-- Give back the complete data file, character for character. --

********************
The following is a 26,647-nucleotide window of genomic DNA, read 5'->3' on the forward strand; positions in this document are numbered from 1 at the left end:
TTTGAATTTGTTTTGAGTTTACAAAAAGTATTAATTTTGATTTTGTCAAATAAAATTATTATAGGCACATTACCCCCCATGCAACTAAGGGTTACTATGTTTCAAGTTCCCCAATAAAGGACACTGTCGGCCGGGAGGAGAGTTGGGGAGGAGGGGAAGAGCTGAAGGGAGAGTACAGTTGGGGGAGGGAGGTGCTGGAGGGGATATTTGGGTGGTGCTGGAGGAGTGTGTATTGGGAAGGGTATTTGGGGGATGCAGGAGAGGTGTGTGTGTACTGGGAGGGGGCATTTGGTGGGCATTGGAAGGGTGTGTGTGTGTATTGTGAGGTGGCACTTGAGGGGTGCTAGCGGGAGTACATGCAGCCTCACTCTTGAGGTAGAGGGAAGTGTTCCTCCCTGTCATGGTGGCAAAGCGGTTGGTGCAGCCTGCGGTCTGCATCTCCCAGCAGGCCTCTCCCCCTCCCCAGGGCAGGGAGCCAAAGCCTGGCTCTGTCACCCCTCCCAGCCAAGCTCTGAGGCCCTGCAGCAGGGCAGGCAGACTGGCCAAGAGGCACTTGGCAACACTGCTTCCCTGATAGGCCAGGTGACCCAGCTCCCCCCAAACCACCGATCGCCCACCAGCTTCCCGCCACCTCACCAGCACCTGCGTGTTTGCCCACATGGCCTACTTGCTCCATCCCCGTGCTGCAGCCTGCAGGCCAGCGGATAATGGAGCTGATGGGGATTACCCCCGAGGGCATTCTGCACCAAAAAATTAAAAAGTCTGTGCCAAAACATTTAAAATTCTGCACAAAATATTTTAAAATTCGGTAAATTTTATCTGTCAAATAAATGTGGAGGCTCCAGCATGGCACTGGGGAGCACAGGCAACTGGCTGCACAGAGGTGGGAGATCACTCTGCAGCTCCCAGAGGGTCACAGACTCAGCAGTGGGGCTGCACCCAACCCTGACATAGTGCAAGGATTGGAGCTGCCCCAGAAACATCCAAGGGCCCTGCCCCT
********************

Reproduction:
The following is a 26,647-nucleotide window of genomic DNA, read 5'->3' on the forward strand; positions in this document are numbered from 1 at the left end:
TTTGAATTTGTTTTGAGTTTACAAAAAGTATTAATTTTGATTTTGTCAAATAAAATTATTATAGGCACATTACCCCCCATGCAACTAAGGGTTACTATGTTTCAAGTTCCCCAATAAAGGACACTGTCGGCCGGGAGGAGAGTTGGGGAGGAGGGGAAGAGCTGAAGGGAGAGTACAGTTGGGGGAGGGAGGTGCTGGAGGGGATATTTGGGTGGTGCTGGAGGAGTGTGTATTGGGAAGGGTATTTGGGGGATGCAGGAGAGGTGTGTGTGTACTGGGAGGGGGCATTTGGTGGGCATTGGAAGGGTGTGTGTGTGTATTGTGAGGTGGCACTTGAGGGGTGCTAGCGGGAGTACATGCAGCCTCACTCTTGAGGTAGAGGGAAGTGTTCCTCCCTGTCATGGTGGCAAAGCGGTTGGTGCAGCCTGCGGTCTGCATCTCCCAGCAGGCCTCTCCCCCTCCCCAGGGCAGGGAGCCAAAGCCTGGCTCTGTCACCCCTCCCAGCCAAGCTCTGAGGCCCTGCAGCAGGGCAGGCAGACTGGCCAAGAGGCACTTGGCAACACTGCTTCCCTGATAGGCCAGGTGACCCAGCTCCCCCCAAACCACCGATCGCCCACCAGCTTCCCGCCACCTCACCAGCACCTGCGTGTTTGCCCACATGGCCTACTTGCTCCATCCCCGTGCTGCAGCCTGCAGGCCAGCGGATAATGGAGCTGATGGGGATTACCCCCGAGGGCATTCTGCACCAAAAAATTAAAAAGTCTGTGCCAAAACATTTAAAATTCTGCACAAAATATTTTAAAATTCGGTAAATTTTATCTGTCAAATAAATGTGGAGGCTCCAGCATGGCACTGGGGAGCACAGGCAACTGGCTGCACAGAGGTGGGAGATCACTCTGCAGCTCCCAGAGGGTCACAGACTCAGCAGTGGGGCTGCACCCAACCCTGACATAGTGCAAGGATTGGAGCTGCCCCAGAAACATCCAAGGGCCCTGCCCCT